As promised by the White House, President Obama has vetoed the 2016 National Defense Authorization Act (NDAA), the $612 billion annual military funding bill. The argument centers around the bill’s use of Overseas Contingency Operation (OCO) budget to bypass spending caps on domestic programs.
Senate Majority Leader Mitch McConnell (R – KY) vowed to see an override of the veto, expressing confidence the Senate could get the votes after passing the NDAA 70-27 earlier this month. The real question is where the House of Representatives vote goes.
The House passed the NDAA 270-156, well short of the two-thirds majority needed to override a veto, and while there is likely to be some heavily politicking over the vote there, the recent failed battle to override a veto on blocking the Iran nuclear deal may have lobbyists a bit more gun-shy than usual about the matter.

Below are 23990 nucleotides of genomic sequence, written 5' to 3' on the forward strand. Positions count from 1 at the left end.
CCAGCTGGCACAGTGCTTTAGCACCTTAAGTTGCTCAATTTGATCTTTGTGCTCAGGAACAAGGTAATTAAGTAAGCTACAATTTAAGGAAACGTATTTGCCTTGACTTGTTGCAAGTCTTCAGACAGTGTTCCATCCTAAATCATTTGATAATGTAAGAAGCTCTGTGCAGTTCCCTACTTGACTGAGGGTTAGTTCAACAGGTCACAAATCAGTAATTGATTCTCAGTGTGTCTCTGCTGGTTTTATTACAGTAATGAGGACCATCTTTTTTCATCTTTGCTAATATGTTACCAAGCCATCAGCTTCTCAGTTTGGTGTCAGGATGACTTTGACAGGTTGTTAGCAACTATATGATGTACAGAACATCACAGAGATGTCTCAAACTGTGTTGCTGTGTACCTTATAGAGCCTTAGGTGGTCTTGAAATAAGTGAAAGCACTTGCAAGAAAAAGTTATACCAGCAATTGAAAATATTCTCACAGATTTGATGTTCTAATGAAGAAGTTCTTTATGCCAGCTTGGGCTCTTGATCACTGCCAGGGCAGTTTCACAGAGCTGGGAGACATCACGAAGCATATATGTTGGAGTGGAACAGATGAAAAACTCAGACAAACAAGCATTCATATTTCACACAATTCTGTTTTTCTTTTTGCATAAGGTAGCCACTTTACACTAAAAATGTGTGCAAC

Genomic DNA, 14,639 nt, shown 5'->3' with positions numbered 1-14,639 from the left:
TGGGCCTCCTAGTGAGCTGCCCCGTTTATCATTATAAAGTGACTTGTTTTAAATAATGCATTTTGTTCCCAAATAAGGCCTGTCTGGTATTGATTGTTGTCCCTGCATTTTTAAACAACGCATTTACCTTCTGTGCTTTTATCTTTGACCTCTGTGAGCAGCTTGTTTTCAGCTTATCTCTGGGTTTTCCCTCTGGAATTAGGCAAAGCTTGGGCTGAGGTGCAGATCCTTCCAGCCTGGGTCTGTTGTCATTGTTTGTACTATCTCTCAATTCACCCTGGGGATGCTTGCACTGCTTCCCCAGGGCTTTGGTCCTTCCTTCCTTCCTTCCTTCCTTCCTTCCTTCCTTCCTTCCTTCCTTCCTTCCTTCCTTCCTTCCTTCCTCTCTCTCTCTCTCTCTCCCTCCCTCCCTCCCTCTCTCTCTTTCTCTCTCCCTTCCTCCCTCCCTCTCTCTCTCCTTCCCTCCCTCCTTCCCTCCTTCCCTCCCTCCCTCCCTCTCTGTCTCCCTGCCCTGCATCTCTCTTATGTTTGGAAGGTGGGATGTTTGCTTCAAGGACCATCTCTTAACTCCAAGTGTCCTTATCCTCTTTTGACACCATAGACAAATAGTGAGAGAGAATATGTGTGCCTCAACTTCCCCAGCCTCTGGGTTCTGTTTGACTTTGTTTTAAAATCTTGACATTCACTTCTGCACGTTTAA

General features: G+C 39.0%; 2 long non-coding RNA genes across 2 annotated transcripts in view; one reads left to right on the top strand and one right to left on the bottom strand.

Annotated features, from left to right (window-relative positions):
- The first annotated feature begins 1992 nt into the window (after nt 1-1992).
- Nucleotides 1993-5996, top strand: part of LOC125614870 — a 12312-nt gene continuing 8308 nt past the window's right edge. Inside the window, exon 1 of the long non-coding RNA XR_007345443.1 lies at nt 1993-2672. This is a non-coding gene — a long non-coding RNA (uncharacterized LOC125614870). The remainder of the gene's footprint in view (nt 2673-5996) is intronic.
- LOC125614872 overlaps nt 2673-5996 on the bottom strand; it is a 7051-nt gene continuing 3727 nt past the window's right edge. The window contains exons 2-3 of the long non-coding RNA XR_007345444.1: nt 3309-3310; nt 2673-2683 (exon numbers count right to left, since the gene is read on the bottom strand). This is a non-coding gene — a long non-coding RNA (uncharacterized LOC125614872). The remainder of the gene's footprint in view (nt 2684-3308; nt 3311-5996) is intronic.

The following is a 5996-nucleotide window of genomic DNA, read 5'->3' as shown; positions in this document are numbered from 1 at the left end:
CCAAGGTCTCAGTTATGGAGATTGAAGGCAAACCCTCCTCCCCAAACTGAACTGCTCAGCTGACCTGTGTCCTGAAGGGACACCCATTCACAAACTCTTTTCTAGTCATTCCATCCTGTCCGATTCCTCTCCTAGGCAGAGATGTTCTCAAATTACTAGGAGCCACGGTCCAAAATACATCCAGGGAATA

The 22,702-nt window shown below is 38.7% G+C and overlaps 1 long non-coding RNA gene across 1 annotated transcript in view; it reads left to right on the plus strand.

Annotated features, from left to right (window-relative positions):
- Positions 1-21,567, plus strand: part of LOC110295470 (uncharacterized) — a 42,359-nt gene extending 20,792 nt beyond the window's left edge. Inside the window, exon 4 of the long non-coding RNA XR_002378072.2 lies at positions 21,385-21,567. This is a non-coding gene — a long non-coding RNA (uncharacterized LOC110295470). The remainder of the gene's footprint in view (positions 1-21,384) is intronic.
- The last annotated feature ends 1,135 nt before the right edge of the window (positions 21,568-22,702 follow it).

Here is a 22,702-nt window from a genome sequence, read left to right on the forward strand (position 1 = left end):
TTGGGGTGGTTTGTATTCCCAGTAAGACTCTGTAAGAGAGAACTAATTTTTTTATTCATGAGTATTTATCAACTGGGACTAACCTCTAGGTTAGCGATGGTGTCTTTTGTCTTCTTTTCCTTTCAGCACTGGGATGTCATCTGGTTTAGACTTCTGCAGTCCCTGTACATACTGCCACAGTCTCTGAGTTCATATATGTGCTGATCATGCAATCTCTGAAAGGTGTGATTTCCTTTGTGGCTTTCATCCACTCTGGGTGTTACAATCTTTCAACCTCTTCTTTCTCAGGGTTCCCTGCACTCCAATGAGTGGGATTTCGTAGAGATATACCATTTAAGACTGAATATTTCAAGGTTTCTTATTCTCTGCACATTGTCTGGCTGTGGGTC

Republicans had been threatening retaliation for the veto as well, with Sen. John McCain (R – AZ) vowing to block all civilian defense appointments through the rest of his term in office to punish Obama for the veto. For now, efforts to revise the bill are probably on hold in favor of efforts to must an override support.
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